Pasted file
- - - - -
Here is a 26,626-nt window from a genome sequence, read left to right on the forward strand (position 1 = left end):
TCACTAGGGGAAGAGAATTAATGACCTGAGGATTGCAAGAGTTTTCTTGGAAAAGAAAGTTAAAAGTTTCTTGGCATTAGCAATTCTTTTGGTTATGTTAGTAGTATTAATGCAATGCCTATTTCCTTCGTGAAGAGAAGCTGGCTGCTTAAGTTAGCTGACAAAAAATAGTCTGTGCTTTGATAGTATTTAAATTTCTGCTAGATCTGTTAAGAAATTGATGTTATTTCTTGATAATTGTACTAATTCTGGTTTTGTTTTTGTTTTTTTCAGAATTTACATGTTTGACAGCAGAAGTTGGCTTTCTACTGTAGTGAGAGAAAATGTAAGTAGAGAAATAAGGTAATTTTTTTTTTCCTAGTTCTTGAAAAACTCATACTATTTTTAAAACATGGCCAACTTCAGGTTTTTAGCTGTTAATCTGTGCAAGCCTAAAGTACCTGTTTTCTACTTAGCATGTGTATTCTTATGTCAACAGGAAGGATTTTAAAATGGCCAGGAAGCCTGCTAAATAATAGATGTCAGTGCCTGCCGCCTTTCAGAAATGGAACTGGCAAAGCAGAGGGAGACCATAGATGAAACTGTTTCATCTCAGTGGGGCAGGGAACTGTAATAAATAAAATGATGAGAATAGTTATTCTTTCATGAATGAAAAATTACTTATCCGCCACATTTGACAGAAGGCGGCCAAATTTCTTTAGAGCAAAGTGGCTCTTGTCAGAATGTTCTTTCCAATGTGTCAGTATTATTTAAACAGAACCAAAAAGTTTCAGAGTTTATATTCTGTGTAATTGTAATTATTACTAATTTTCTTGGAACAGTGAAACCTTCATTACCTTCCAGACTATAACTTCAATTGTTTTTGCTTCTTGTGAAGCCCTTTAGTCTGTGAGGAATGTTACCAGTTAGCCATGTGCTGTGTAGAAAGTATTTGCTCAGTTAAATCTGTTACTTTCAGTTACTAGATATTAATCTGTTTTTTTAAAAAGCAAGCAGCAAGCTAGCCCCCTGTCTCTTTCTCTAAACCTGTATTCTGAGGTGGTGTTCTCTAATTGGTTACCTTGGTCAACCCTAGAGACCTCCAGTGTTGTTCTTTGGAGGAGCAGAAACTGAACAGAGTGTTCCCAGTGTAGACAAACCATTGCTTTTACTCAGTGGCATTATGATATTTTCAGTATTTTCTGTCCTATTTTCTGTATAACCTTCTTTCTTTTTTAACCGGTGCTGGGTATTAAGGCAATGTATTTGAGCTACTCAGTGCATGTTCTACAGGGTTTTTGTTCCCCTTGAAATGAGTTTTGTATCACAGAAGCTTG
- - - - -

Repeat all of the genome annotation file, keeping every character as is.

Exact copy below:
Here is a 26,626-nt window from a genome sequence, read left to right on the forward strand (position 1 = left end):
TCACTAGGGGAAGAGAATTAATGACCTGAGGATTGCAAGAGTTTTCTTGGAAAAGAAAGTTAAAAGTTTCTTGGCATTAGCAATTCTTTTGGTTATGTTAGTAGTATTAATGCAATGCCTATTTCCTTCGTGAAGAGAAGCTGGCTGCTTAAGTTAGCTGACAAAAAATAGTCTGTGCTTTGATAGTATTTAAATTTCTGCTAGATCTGTTAAGAAATTGATGTTATTTCTTGATAATTGTACTAATTCTGGTTTTGTTTTTGTTTTTTTCAGAATTTACATGTTTGACAGCAGAAGTTGGCTTTCTACTGTAGTGAGAGAAAATGTAAGTAGAGAAATAAGGTAATTTTTTTTTTCCTAGTTCTTGAAAAACTCATACTATTTTTAAAACATGGCCAACTTCAGGTTTTTAGCTGTTAATCTGTGCAAGCCTAAAGTACCTGTTTTCTACTTAGCATGTGTATTCTTATGTCAACAGGAAGGATTTTAAAATGGCCAGGAAGCCTGCTAAATAATAGATGTCAGTGCCTGCCGCCTTTCAGAAATGGAACTGGCAAAGCAGAGGGAGACCATAGATGAAACTGTTTCATCTCAGTGGGGCAGGGAACTGTAATAAATAAAATGATGAGAATAGTTATTCTTTCATGAATGAAAAATTACTTATCCGCCACATTTGACAGAAGGCGGCCAAATTTCTTTAGAGCAAAGTGGCTCTTGTCAGAATGTTCTTTCCAATGTGTCAGTATTATTTAAACAGAACCAAAAAGTTTCAGAGTTTATATTCTGTGTAATTGTAATTATTACTAATTTTCTTGGAACAGTGAAACCTTCATTACCTTCCAGACTATAACTTCAATTGTTTTTGCTTCTTGTGAAGCCCTTTAGTCTGTGAGGAATGTTACCAGTTAGCCATGTGCTGTGTAGAAAGTATTTGCTCAGTTAAATCTGTTACTTTCAGTTACTAGATATTAATCTGTTTTTTTAAAAAGCAAGCAGCAAGCTAGCCCCCTGTCTCTTTCTCTAAACCTGTATTCTGAGGTGGTGTTCTCTAATTGGTTACCTTGGTCAACCCTAGAGACCTCCAGTGTTGTTCTTTGGAGGAGCAGAAACTGAACAGAGTGTTCCCAGTGTAGACAAACCATTGCTTTTACTCAGTGGCATTATGATATTTTCAGTATTTTCTGTCCTATTTTCTGTATAACCTTCTTTCTTTTTTAACCGGTGCTGGGTATTAAGGCAATGTATTTGAGCTACTCAGTGCATGTTCTACAGGGTTTTTGTTCCCCTTGAAATGAGTTTTGTATCACAGAAGCTTG